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For the Food on Fridays carnival, any post remotely related to food is welcome—though we love to try new dishes, your post doesn’t have to be a recipe. We’re pretty relaxed over here, and stories and photos are as welcome as menus and recipes.When your Food on Fridays contribution is ready, just grab the broccoli button to paste at the top of your post. It ties us together visually.Then fill in the boxes of this linky tool to join the fun!
Food on Fridays with Ann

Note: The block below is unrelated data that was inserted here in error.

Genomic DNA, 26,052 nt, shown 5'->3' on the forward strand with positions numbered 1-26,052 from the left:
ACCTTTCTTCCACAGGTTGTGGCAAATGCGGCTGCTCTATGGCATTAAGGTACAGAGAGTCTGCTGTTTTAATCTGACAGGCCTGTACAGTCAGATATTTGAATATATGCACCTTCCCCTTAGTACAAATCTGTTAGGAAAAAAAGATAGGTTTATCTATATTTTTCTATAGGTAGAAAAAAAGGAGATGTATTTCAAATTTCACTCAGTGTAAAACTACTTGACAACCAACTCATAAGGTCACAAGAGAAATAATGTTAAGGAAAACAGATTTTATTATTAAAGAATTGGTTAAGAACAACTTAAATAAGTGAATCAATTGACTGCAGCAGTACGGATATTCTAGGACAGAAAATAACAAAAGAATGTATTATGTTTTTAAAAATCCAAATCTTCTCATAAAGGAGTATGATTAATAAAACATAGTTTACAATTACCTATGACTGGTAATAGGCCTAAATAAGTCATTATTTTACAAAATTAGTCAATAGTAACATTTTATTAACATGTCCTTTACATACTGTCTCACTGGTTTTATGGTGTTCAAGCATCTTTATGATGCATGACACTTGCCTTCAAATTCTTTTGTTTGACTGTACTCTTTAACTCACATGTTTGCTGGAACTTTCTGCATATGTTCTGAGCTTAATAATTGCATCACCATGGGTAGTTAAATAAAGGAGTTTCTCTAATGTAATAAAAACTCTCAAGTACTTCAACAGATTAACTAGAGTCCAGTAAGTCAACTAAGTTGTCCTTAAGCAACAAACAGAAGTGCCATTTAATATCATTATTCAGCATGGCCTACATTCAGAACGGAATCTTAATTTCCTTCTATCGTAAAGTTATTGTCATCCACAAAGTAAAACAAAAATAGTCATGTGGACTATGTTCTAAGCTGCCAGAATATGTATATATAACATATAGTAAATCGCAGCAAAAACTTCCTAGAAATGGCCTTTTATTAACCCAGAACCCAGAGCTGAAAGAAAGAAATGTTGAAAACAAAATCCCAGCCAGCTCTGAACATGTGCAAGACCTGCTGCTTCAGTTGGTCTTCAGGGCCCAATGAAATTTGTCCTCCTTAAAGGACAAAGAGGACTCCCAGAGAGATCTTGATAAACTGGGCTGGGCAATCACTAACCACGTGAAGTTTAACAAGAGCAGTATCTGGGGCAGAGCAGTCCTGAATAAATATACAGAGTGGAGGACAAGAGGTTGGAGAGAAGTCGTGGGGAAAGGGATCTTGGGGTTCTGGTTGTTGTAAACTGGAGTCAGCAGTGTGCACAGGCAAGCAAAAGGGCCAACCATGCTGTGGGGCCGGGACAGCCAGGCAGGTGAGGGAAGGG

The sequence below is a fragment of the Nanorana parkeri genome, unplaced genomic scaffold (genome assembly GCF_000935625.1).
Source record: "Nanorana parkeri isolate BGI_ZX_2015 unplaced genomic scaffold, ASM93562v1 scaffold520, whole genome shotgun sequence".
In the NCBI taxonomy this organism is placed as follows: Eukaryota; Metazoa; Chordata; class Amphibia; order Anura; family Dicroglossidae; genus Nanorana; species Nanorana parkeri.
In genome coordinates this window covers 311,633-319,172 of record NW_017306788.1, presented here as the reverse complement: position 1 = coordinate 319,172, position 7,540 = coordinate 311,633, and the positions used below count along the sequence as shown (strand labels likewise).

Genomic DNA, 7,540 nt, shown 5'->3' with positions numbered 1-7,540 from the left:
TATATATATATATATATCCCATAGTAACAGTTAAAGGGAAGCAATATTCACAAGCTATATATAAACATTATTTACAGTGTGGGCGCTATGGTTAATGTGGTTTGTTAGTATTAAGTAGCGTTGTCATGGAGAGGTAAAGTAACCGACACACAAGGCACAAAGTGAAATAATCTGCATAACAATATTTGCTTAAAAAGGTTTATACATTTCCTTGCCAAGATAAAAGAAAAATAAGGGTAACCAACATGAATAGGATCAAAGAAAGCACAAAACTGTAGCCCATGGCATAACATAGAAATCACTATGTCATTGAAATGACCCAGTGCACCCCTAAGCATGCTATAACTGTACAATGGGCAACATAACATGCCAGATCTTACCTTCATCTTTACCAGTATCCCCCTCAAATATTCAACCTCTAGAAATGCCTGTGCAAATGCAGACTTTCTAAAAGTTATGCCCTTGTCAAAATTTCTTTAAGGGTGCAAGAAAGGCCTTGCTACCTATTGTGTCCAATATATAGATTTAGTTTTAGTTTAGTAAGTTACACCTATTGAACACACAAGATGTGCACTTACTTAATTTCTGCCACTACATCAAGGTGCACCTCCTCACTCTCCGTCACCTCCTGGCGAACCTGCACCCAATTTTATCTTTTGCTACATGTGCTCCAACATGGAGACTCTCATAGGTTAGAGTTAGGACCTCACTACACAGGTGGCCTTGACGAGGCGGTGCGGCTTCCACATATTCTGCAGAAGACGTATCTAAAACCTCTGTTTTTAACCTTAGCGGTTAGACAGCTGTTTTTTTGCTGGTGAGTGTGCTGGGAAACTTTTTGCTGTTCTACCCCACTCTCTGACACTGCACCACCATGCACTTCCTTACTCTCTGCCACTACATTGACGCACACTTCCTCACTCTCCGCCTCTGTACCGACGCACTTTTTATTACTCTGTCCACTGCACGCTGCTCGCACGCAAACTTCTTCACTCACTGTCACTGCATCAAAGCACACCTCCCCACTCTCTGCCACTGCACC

Mom would drive home after a long day of editing stories for the county newspaper and put together a meal which often included a bowl of fruit cocktail for dessert. As a child, I ate my serving systematically, from least to most favorite fruit. First, the pears. Then, grapes, because when canned they were squishy and unappealing compared to fresh. Next, pineapple. After that, the peaches, and then finally, the maraschino cherry.From time to time, I might mix this up a bit, eating the grapes before the pears, say, or saving a bit of pineapple to add variety to the peach portion. But that was more or less my order of consumption.One day, not long ago, I turned down the canned fruit aisle to pick up applesauce and asked my daughter if she had ever eaten fruit cocktail.”No. Never.””Really? I’ve never served it?””No.””You’ve never eaten it at someone’s house?””No. I don’t even know what it is.””It’s fruit.””But what’s the cocktail part?”I decided the kids should try fruit cocktail.I bought the slightly healthier version “in pear juice from concentrate” instead of heavy syrup and served the concoction in clear dishes my mom gave me the other day.I offered some to each of the kids. Two shook their heads. “No, thanks.””Try it!” I urged them. “I told you I grew up eating this stuff. It’s fruit. You like fruit.”My husband agreed they should give it a try, so finally two of the four let me set one of the bowls in front of them. My son stared at it. “What’s this?” he asked, pointing to an unfamiliar, square tidbit.”I think it’s a piece of pear.”He made a face.”Try it,” I encouraged him. “It’s a very simple flavor.” He hesitated and then stuck it in his mouth. He chewed slowly, making evaluation faces: raising an eyebrow, squinting his eyes, sort of looking up as if thinking.”It’s okay,” he concluded. “It’s not bad. But it’s not great, either.””That sounds about right,” I said. “Those weren’t my favorite. I liked the peaches and then the cherry. I always saved that for last.””What’s this?” he asked.I leaned forward and looked in his spoon. “Maybe another pear. No, wait, it’s a piece of pineapple, I think.” The fruit loses its individuality when canned. He took a bite and deemed it tolerable; better than the pear. He stuck his spoon in to the mixture and lifted out different bits and pieces, growing less and less interested. Finally, he set down the spoon and slid the dish toward me.”You can have the rest, Mama. I think you like this a lot better than I do.””You’re done trying it?” I asked.”I’m done,” he said. “I think I had enough to know what it’s like. And look, I saved the cherry for you, because you said you liked that best.”I picked up a spoon and worked my way through the cocktail, ending, finally, with the cherry, which I saved for last.Credits: Cocktail serving photos by S. Kroeker; can photo by Ann Kroeker.